Make it Monday: Soap with Soap Daze

Soap making

You’ll remember a few weeks ago I ran out of soap, so used ‘melt and pour’ goats milk soap. The results were fine and I’ve been happily scrubbing with the coffee grounds, but I didn’t really know what was in the soap and was keen to learn to do it properly.

Luckily I know Sharon, owner and maker of ‘Soap Daze‘ based in Devon. She’s been making natural soaps for about six years and having bought (and recommended!) some of her soaps in the past, when she announced she was running courses to learn how to make soap, I knew I wanted to try.

My friend Jo (@handmadebyjo seriously, read the rest of this, then go and check out her beautiful crafts. I mean it!) and I booked. We arrived at Sharon’s ‘she-shed’, her converted garage in her garden and got to work (over multiple cups of tea and yummy home-made biscuits).

Sharon took us through the history and basics of cold process soap making, how the oils bond with the lye and transform during a process called saponification to make soap. It was really interesting to learn that different oils have a different saponification figure, relating to the quantity of lye you need to add. The only downside was that we needed to do some working out, which first thing on a Saturday wasn’t my strong point!

Measuring out.JPG

Getting to work measuring out my oils

Sharon has a huge variety of ingredients, with base oils including cocoa butter, coconut oil and hemp oil to name a few. I chose avocado oil, olive oil, help oil and sweet almond which I’m hoping will produce a very rich, moisturising soap. Added to that, some rhassoul mud and bladderwrack seaweed, mostly because I like the names (seriously, don’t they sound like the villain in a DC comic?) and mandarin and sandalwood essential oils. It was lots of fun sniffing all the different essential oils and choosing our ‘top notes’, and ‘base notes’. Jo chose cocoa butter, olive oil and avocado oil, with grapefruit and black pepper essential oils.

Checking the oils.JPG

Mixing my oils

The first part was to heat the base oils, then preparing the lye (something I’d been a little worried about but Sharon gave us clear instructions and wrapped up in gloves, an apron and protective glasses we mixed  the lye with water before monitoring its temperature.

Lye

Mixing the lye with water. I was amazed at how much heat it gave off!

Once both the base oils and the lye were at the same temperature we mixed them together using a hand blender until we were able to achieve ‘trace’, when the mixture has formed a custard-like consistency. It was really interesting watching the changing colour of the mixture. In went the essential oils and it smelled soooooo good! (I think mandarin and sandalwood may be my new favourite combination!)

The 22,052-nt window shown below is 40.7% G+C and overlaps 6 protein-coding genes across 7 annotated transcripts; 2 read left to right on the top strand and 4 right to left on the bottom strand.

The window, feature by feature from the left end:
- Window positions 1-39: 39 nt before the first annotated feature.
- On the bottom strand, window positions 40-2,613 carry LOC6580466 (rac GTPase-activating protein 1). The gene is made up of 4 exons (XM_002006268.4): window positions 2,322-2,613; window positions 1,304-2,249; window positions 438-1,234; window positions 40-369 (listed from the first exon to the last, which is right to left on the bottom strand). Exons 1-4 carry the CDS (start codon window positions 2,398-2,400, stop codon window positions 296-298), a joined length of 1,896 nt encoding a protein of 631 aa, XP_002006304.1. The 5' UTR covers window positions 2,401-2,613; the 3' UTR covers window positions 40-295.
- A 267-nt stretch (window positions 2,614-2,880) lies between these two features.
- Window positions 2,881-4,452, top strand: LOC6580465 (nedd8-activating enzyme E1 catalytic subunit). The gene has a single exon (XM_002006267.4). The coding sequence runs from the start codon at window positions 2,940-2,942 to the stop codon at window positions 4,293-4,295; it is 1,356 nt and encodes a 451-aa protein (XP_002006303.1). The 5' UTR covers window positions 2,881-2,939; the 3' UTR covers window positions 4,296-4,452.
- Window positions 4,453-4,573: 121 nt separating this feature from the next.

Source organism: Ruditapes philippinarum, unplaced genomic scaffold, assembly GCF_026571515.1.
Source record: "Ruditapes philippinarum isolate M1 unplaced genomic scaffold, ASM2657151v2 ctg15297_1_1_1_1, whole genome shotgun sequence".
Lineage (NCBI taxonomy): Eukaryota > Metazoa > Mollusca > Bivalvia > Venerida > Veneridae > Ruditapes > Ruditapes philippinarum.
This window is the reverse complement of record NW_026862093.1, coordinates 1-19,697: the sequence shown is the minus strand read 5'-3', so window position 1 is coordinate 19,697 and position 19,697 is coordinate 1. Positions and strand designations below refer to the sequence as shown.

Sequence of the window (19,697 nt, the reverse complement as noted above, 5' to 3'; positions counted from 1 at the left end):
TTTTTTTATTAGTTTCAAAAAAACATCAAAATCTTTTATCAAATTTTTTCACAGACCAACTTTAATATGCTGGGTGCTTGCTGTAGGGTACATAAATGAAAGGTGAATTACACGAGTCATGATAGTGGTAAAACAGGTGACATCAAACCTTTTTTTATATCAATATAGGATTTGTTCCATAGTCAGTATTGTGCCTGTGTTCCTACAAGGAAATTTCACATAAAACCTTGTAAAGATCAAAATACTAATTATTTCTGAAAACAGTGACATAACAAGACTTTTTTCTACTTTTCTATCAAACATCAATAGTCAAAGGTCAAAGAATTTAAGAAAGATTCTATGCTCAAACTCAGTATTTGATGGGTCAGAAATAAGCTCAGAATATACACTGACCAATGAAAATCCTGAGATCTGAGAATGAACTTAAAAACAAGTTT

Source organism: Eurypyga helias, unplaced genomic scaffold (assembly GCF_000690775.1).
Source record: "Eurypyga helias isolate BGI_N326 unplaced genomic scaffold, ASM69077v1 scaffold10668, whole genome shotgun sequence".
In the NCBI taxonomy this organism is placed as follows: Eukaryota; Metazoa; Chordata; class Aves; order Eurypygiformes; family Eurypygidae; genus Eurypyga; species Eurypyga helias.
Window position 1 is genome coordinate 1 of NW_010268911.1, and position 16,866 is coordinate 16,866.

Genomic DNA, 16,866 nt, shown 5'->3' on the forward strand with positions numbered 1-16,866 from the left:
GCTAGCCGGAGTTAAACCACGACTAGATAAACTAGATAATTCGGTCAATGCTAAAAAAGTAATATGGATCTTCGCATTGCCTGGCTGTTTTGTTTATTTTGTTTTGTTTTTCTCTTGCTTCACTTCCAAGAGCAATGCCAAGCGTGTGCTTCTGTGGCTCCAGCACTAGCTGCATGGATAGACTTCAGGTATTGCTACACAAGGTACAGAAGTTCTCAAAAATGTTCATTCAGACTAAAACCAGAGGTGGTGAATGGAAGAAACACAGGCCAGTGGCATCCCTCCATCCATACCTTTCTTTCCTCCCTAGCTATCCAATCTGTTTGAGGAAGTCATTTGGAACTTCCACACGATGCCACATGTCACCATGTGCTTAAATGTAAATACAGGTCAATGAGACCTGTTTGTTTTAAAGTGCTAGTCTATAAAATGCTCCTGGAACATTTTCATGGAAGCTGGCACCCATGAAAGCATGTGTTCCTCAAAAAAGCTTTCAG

Blending.JPG

Looking for a trace of trace

Finally it was time to pour the soaps into the block. A little tricky as I’m a bit cack-handed at the best of times but managed it. I poured half the mixture in, then blended the rhassoul mud and bladderwrack seaweed with the remainder before adding that, hopefully in a way that it will create an interesting pattern once the soap is cut. Sharon then wrapped up our soaps, explaining that they need to sit for at least three days before being cut and cured.

Adding the powder.JPG

Adding my rhassoul mud and bladderwrack seaweed

So now we have to wait for three weeks! I’ll let you know how our soaps turn out.

Poured into block.JPG

My soap, poured into the block

Have you made cold process soap? Do you have any recipe ideas? Or have you tried the melt and pour? Let me know in the comments below.

IMG_0257.JPG

I up-cycled some Soap Daze packaging to make the toddler a ‘Matchbox Doll’

Disclaimer: Sharon is a friend. However, I paid for the soap making course (bought during a promotional phase run by Sharon) and all thoughts, photos and opinions are my own.

 

Advertisements

One thought on “Make it Monday: Soap with Soap Daze

  1. Pingback: Smelling good! My soaps from @SoapDaze | Geraldine Clark Hellery

Leave a Reply

Fill in your details below or click an icon to log in:

WordPress.com Logo

You are commenting using your WordPress.com account. Log Out / Change )

Twitter picture

You are commenting using your Twitter account. Log Out / Change )

Facebook photo

You are commenting using your Facebook account. Log Out / Change )

Google+ photo

You are commenting using your Google+ account. Log Out / Change )

Connecting to %s